The People Who Sued Themselves

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Over the weekend I wrote about Lodi v. Lodi, which was not a divorce but rather one man's legal crusade against himself. I was thinking about that because I'm working on a legal-ethics presentation about conflict-of-interest rules, which is a sufficiently dull topic that I need to add something strange to keep everybody (including me) awake. So my plan is to try to discuss the topic with regard to people who have sued themselves. So far, I have five such cases, and since I have been pulling these together for the presentation anyway, I thought I would go ahead and list them all in one place.


1985: Oreste Lodi sues himself in Shasta County, California, apparently trying to obtain a judgment he can use in some way for tax purposes. After his case against himself is dismissed, he appeals, filing a brief for himself as appellant and another one for himself as respondent. The court affirms, ordering each party to bear its own costs.

2005: Emert Wyss, an Illinois plaintiffs' attorney, brings a class action against a mortgage company seeking to recover allegedly illegal fees charged to homeowners. It turns out that those fees had originally been charged by the Centerre Title Company, which is awkward because that company is owned by the same Emert Wyss. Wyss is ultimately forced to admit in a deposition that he is involved in a suit to recover fees his company charged in the first place, and is added to the case as a third-party defendant.

2006: Curtis Gokey files a claim against the city of Lodi (no relation), California, for damage caused to his vehicle when a city employee backed a dump truck into it. The driver of the truck: Curtis Gokey. Some argue that since there was no evidence it was intentional, he should technically be able to recover from the city under the doctrine of respondeat superior. The city, at least, disagrees, arguing that in essence Gokey has filed a claim against himself. It later also denies a claim by Gokey's wife, Rhonda, pointing out that under California law the car was community property.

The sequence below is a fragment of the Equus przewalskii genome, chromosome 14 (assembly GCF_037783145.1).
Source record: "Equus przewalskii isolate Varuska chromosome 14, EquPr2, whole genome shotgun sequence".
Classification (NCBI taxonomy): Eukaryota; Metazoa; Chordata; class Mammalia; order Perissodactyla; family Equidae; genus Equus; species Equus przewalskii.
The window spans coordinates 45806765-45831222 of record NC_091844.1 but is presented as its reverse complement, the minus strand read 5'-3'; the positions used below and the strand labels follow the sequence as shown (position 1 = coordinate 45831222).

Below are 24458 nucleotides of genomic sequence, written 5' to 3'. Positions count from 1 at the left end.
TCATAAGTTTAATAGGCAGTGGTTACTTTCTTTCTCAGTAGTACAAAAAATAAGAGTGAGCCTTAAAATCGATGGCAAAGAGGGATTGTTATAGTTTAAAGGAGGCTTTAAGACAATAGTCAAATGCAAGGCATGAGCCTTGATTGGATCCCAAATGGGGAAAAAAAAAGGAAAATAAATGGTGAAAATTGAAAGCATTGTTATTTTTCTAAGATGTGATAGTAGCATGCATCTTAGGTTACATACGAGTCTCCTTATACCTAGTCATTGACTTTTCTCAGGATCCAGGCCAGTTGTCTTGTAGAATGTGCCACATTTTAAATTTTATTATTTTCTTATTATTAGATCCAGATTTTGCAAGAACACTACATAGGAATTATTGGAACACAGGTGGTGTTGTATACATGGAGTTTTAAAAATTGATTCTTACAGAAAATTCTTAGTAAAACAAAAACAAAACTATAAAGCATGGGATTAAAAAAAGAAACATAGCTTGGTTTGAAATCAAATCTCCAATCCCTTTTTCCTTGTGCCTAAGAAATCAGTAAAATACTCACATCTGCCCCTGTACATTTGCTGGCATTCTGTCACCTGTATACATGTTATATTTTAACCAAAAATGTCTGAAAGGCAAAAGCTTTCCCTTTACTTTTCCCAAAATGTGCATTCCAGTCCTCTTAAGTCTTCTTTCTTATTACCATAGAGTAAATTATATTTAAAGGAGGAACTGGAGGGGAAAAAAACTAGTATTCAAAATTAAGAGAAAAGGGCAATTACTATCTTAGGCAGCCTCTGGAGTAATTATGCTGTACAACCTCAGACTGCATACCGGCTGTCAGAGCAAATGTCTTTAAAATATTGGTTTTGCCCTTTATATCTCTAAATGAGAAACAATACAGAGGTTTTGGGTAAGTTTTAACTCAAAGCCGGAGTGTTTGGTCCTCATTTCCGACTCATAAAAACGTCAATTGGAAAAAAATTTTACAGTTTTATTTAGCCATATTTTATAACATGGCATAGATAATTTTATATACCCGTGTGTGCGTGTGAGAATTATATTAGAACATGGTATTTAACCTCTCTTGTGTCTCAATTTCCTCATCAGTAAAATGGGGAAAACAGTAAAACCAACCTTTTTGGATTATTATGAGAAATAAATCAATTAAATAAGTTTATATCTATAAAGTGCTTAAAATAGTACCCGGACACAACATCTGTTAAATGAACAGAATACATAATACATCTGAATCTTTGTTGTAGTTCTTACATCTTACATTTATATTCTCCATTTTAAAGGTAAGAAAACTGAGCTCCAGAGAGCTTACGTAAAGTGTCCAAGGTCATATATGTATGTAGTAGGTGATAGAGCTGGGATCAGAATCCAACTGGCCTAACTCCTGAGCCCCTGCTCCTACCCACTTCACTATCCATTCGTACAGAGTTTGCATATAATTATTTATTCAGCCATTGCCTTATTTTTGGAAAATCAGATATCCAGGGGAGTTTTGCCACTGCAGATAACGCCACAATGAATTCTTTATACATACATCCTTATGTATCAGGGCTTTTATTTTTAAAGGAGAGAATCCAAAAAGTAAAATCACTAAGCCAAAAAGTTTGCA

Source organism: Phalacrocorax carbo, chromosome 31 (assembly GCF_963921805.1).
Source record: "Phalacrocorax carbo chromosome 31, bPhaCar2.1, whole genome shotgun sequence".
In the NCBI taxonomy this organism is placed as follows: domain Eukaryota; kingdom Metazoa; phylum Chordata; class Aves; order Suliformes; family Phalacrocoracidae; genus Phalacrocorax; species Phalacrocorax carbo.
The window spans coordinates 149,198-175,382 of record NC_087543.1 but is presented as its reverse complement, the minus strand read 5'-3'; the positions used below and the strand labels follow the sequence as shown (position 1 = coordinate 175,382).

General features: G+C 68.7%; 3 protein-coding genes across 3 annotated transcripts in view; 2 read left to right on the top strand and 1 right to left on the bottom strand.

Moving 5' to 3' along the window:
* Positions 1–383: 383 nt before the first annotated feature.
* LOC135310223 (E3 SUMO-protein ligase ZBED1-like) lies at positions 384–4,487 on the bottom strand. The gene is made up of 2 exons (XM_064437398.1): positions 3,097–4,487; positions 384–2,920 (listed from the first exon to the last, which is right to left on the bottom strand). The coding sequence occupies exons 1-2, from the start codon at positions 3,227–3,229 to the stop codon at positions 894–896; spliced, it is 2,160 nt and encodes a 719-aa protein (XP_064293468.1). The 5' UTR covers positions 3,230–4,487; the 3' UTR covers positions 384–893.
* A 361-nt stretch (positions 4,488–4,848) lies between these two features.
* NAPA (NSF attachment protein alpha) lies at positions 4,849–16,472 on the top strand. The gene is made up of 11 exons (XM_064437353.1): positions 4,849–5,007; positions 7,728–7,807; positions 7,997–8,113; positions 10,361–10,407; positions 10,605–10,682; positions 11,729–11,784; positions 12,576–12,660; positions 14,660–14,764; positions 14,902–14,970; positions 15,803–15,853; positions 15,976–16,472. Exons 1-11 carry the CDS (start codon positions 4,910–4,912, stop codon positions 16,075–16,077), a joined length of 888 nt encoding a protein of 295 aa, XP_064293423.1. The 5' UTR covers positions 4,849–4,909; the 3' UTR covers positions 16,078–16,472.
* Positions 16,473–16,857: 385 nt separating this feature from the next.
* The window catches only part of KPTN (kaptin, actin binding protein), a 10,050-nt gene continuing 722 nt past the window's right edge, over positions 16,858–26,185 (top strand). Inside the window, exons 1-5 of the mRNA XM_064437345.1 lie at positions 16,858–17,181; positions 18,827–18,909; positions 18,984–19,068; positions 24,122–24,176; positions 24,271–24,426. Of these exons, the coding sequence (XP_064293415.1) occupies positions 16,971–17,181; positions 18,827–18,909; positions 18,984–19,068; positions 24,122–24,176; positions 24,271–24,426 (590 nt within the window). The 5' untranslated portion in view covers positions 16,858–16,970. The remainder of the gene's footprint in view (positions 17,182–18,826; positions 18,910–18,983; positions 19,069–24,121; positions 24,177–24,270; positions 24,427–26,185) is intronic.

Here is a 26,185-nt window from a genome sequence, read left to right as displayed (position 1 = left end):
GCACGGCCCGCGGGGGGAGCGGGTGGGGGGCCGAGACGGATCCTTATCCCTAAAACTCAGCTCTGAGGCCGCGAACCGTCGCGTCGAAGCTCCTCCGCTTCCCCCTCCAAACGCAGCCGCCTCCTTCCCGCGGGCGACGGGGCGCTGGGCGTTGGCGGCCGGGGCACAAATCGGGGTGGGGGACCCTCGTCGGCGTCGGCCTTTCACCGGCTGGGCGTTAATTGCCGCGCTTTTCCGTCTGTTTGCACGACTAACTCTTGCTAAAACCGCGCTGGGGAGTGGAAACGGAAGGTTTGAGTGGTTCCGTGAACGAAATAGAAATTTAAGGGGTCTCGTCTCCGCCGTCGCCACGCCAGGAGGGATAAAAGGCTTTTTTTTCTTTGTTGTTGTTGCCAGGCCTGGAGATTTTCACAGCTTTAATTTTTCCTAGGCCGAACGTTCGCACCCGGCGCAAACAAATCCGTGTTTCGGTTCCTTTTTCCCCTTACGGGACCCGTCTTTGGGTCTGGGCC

2007: the city of Islington, England, effectively sues itself when one of its officers gives one of its vehicles a parking ticket which it then challenges by appealing to itself. After rejecting its appeal, it appeals again, but presents no evidence against itself, resulting in the ticket being voided. It then demands that it pay itself the costs of its allegedly frivolous appeal, a demand the adjudicator rejects after finding "the legal status of the two parties in this appeal amounted to one and the same."

2009Wells Fargo sues Wells Fargo in Florida, apparently in order to try to clear title to a home so that it can foreclose on a mortgage. (I've been told that this is actually fairly common, which doesn't change how I feel about it.) Evidently concerned about a conflict of interest, it hires two different law firms, one to sue it and one to defend it.


Lawyer manages to sue selfThe Wyss case is the one depicted in the excellent Peeps diorama (right) made by Matt Crouch for the ABA Journal's recent contest. Wyss's case may not have been quite that complicated, but probably nobody really knows.

Matt, by the way, also made this short video for a Texas State Bar contest on the subject of useful contributions that lawyers have made to society over the years.

To the best of my knowledge, none of those people ever sued themselves.